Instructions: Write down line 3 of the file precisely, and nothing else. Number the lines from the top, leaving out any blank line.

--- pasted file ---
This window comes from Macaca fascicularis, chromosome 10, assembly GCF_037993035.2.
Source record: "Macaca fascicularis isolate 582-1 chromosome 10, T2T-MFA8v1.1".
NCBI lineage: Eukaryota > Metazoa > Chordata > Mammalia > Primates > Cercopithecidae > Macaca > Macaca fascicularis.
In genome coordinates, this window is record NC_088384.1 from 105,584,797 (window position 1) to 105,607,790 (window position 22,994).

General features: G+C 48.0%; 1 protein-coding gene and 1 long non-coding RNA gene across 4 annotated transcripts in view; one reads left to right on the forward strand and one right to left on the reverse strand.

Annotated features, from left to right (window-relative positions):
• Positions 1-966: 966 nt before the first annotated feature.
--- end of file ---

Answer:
NCBI lineage: Eukaryota > Metazoa > Chordata > Mammalia > Primates > Cercopithecidae > Macaca > Macaca fascicularis.